FBI agent says Sussmann’s claims about Trump’s ties to Russian bank ‘didn’t make sense’
An FBI agent told jurors on Monday that Clinton campaign lawyer Michael Sussmann’s alleged evidence linking former President Trump to Russian bank Alfa strained credibility because no effort was ever made. was done to hide what Mr. Sussmann called secret communications.
Special Agent Scott Hellman was a prosecution witness in the case of Mr. Sussmann, who is on trial for lying to the FBI.
Prosecutors say he covered up his ties to the Clinton campaign when he presented an FBI attorney with now-debunked evidence claiming covert internet communication between the Trump Organization and Alfa Bank.
Mr. Hellman, who oversees a team of cyber investigators, investigated the allegations, which the FBI later concluded were baseless. Investigators determined that the so-called secret communications were just marketing emails.
In his testimony, Mr. Hellman told the court that the evidence compiled by Mr. Sussmann and technical director Rodney Joffe did not match. He said the domain name used by the Trump Organization bore Mr. Trump’s name, suggesting that no effort had been made to hide the communications.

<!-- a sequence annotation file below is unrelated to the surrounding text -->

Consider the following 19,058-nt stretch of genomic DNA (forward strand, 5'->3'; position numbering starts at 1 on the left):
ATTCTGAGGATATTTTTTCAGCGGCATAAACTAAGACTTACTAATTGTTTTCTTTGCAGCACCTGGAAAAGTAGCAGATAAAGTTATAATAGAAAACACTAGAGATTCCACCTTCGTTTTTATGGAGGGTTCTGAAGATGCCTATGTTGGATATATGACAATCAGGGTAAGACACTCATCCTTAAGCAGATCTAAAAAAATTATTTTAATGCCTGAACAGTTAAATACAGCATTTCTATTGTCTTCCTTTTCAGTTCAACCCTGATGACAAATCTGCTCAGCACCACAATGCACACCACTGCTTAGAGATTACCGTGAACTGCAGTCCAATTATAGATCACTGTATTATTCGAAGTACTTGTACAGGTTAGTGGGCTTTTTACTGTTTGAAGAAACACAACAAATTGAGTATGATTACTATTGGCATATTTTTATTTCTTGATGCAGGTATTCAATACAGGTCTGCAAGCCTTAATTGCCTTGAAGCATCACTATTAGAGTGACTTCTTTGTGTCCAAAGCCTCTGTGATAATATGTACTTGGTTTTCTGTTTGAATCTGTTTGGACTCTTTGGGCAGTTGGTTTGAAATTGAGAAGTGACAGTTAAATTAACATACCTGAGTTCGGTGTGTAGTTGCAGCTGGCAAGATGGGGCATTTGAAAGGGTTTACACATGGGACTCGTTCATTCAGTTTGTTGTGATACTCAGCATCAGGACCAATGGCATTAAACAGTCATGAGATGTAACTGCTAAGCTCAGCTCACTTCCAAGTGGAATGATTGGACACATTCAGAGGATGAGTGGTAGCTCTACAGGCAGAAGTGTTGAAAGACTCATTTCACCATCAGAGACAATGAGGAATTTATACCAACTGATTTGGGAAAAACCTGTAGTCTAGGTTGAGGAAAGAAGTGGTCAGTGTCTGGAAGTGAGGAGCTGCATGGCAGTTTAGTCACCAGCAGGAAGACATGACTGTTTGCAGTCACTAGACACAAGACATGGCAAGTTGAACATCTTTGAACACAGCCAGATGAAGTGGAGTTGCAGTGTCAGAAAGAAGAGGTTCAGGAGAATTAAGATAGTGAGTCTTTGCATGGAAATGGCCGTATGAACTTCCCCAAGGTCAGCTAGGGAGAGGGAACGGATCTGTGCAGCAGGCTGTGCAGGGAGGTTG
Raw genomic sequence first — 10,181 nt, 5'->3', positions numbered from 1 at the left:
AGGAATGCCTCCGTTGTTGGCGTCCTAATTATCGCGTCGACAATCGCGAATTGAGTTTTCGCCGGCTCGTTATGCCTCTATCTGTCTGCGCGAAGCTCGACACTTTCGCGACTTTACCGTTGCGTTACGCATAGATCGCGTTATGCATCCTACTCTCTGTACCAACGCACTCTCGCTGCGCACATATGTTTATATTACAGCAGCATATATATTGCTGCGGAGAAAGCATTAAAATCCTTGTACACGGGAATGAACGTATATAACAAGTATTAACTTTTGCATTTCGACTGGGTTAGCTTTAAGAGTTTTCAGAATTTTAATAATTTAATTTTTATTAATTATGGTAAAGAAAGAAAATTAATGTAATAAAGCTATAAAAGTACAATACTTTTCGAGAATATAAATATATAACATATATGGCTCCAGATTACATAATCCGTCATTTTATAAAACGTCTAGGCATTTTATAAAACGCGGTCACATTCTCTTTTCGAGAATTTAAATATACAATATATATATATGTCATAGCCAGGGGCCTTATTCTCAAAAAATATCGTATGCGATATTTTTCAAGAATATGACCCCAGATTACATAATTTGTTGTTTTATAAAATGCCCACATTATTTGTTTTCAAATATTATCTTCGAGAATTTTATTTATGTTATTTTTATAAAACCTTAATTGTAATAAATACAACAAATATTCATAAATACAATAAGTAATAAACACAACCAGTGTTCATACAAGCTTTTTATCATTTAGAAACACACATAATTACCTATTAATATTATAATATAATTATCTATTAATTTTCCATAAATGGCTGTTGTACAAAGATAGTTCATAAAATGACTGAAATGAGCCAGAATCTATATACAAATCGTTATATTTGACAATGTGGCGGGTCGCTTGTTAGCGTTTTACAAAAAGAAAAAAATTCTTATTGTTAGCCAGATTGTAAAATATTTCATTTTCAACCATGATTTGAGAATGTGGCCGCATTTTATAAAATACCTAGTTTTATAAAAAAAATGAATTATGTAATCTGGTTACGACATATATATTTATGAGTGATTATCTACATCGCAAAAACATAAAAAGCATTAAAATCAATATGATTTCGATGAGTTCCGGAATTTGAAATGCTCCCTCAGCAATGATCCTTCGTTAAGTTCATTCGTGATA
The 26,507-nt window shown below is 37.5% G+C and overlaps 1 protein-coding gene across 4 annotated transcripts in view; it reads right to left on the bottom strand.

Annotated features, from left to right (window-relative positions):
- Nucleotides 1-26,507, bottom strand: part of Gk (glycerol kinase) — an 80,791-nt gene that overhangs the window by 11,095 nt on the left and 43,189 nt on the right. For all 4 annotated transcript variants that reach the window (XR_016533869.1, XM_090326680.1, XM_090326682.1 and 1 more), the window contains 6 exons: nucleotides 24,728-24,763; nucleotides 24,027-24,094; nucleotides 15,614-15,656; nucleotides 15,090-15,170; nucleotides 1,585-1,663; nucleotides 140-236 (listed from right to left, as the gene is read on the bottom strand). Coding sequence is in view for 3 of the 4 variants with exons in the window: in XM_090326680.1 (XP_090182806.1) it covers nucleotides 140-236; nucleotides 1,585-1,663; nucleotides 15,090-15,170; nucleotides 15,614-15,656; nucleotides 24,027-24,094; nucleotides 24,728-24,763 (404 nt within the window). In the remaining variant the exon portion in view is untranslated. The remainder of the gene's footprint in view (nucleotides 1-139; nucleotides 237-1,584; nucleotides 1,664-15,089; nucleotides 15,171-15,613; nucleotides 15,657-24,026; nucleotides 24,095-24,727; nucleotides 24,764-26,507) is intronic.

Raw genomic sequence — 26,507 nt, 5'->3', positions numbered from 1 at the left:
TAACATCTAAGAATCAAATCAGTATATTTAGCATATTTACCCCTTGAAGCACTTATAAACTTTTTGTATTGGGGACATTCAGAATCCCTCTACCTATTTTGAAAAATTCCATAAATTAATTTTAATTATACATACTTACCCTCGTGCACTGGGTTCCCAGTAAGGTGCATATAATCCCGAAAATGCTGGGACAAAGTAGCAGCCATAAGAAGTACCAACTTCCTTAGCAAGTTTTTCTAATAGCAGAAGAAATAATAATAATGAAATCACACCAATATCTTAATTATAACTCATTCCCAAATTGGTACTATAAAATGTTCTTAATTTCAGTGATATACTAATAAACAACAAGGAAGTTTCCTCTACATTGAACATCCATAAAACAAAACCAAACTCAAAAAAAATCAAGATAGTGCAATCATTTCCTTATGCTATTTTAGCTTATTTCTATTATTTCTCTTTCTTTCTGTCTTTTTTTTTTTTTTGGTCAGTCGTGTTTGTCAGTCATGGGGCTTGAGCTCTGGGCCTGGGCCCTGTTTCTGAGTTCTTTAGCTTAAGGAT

Mr Hellman said it would be “abnormal” for a presidential candidate to hide his communications using a domain with his own name. He also testified that Russia was a sophisticated actor who could hide his activities on the internet and yet no effort was made to hide the contacts.
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“Based on the findings [Mr. Sussmann and Mr. Joffe] drawn that they were not fair or objective in the conclusions they reached,” he said. “The assumptions you have to make were so broad it didn’t make sense.”
Later, Mr. Hellman said his supervisor was also skeptical of the data. He told jurors that there was not enough data to draw some of the conclusions reached by Mr. Sussmann and Mr. Joffe.
“We disagreed with the narrative that came with it,” he said.
Defense attorneys for Mr. Sussmann are expected to cross-examine Mr. Hellman in the afternoon.